flood facts

Flood Facts – Test Your Knowledge

Test your knowledge about floods and flood risks in the quiz below.

1.    Every state in the U.S. has experienced flooding, including flash flooding, in the past five years except for Nevada and Utah.

Please select TRUE or FALSE above.

x Incorrect!

Correct! – This is FALSE

According to the 2020 National Climate Report, below-average precipitation fell across much of the West, northern Plains and parts of the Northeast. Nevada and Utah ranked driest on record for 2020 with two additional western states ranking second driest. In fact, Utah’s 7.23 inches of annual precipitation was 0.89 inches less than the previous record set in 1956.  Despite that, Nevada and Utah experienced flash flooding in 2021. Flooding occurs in every U.S. state and territory, and is a threat experienced anywhere in the world that receives rain.

2.    Because of rising drought levels, extreme rain events are trending downward.

Please select TRUE or FALSE above.

x Incorrect!

Correct! – This is FALSE

As the atmosphere warms, there is more evaporation and more water available for rain, which contributes to changing weather patterns and flood risks. Extreme rain events are increasing in duration, intensity, and frequency, which causes more urban and flash floods, and more flooding from overflowing rivers and streams.

3.    A 1,000-year flood has a 0.001% chance of happening in any given year.

Please select TRUE or FALSE above.

x Incorrect!

Correct! – This is FALSE

A 1,000-year flood has a 0.1% chance of happening in any given year.

4.    There can be a “100-year flood” two years in a row.

Please select TRUE or FALSE above.

Correct! – This is TRUE

A “100-year flood” means that the chances that a river will flow as high as the 100-year flood stage this year is 1 in 100 and each year begins with the same 1% chance that a 100-year event will occur.

x Incorrect!

5.    Historically, properties outside of high-flood areas account for more than ____% of the recorded flood losses.

Please fill in the blank by selecting the correct % above.

x Incorrect!

x Incorrect!

Correct! – 40%

More than 40% of National Flood Insurance Program (NFIP) claims in the last five years come from outside the high-risk area. If you live in an area of minimal flooding, you may qualify for a low-cost Preferred Risk Policy.

6.    Most homeowners insurance policies cover damage caused by flooding.

Please select TRUE or FALSE above.

x Incorrect!

Correct! – This is FALSE

Unfortunately, many people do not find out until it is too late that their homeowners policy does not cover flooding.

7.     Floods are predicted solely by the data collected on the amount of rainfall occurring on a real-time basis.

Please select TRUE or FALSE above.

x Incorrect!

Correct! – This is FALSE

In fact, flood predictions require several types of data:

  • The amount of rainfall occurring on a real-time basis.
  • The rate of change in river stage on a real-time basis, which can help indicate the severity and immediacy of the threat.
  • Knowledge about the type of storm producing the moisture, such as duration, intensity and areal extent, which can be valuable for determining possible severity of the flooding.
  • Knowledge about the characteristics of a river’s drainage basin, such as soil-moisture conditions, ground temperature, snowpack, topography, vegetation cover, and impermeable land area, which can help to predict how extensive and damaging a flood might become.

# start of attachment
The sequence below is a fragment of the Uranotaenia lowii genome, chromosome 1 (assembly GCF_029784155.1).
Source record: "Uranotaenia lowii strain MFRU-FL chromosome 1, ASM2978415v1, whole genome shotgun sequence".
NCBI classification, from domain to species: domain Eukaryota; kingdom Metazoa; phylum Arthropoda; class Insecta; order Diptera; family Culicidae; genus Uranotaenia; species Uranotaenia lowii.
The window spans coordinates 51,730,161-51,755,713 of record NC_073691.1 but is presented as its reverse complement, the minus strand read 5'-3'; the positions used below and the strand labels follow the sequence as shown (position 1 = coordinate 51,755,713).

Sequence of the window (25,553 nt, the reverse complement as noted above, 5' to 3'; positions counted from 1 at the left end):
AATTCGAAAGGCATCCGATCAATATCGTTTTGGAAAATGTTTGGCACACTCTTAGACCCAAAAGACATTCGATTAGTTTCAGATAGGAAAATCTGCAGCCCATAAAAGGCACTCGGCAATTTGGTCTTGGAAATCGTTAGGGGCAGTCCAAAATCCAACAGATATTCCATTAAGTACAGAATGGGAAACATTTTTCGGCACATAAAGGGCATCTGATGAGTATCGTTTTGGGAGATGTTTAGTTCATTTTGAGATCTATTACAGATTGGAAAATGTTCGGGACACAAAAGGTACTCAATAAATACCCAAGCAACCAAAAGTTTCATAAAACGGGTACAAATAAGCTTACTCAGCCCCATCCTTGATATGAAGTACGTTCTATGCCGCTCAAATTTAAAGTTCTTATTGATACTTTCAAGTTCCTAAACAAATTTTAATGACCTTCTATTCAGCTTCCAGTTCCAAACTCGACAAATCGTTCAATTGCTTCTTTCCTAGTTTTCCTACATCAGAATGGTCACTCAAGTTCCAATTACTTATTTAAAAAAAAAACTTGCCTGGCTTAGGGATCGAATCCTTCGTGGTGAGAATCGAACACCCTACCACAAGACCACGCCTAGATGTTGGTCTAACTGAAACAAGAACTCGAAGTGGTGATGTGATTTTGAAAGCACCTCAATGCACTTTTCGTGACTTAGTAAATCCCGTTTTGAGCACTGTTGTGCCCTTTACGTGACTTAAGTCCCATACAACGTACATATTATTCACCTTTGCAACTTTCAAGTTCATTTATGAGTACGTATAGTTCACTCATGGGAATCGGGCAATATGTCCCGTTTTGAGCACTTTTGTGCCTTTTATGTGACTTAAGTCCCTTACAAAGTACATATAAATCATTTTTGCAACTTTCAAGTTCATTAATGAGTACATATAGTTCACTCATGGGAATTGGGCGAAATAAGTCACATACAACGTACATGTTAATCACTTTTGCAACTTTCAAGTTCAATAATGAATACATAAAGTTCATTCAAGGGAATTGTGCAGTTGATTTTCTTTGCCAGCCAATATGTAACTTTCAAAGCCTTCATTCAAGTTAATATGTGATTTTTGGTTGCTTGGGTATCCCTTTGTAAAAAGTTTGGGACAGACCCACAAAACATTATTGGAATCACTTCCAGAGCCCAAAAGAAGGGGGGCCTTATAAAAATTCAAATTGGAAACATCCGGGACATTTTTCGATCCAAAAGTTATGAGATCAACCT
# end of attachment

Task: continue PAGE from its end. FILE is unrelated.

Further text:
The National Weather Service (an agency within NOAA) collects and interprets rainfall data throughout the United States and issues flood watches and warnings as appropriate. They use statistical models that incorporate USGS streamflow data to try to predict the results of expected storms.

The USGS maintains a network of streamflow-gaging stations throughout the country.

8.    The flood maps that FEMA produces covers all the nation’s waterways.

Please select TRUE or FALSE above.

x Incorrect!

Correct! – This is FALSE

A report by the Association of State Floodplain Managers states that the flood maps that FEMA produced cover only one-third of the nation’s 3.5 million miles of streams and 46% of shoreline.

9.    Flood risks do not stay fixed.

Please select TRUE or FALSE above.

Correct! – This is TRUE

Flood hazards change over time.  How water flows and drains can change due to new construction and community development or natural forces such as changing weather patterns or terrain changes. Also, communities may build levees and dams, decreasing flood risk over time.

If your risk changes from a high-risk flood area to a low- to moderate- risk area, you will likely qualify for the National Flood Insurance Program’s (NFIP’s) lower-cost Preferred Risk Policy (PRP) which provides flood insurance protection at a lower cost.

x Incorrect!

10.    Can I change my flood zone designation?

Please select YES or NO above.

Correct!

If you think your property has been incorrectly mapped in a high-risk area, you may submit a request to FEMA for a Letter of Map Change (LOMC).

x Incorrect!

Learn how to evaluate the risk of flood damage to your home, determine if your homeowners insurance covers flood or water damage and if you need flood insurance.

If you have questions about your flood risk or just want an expert assessment, call us at 800-596-1810 or use the contact form below to email us.

Author:   Optisure | Posted in Category: Current Events, Educational | Tags: Education, Personal, flood, flood insurance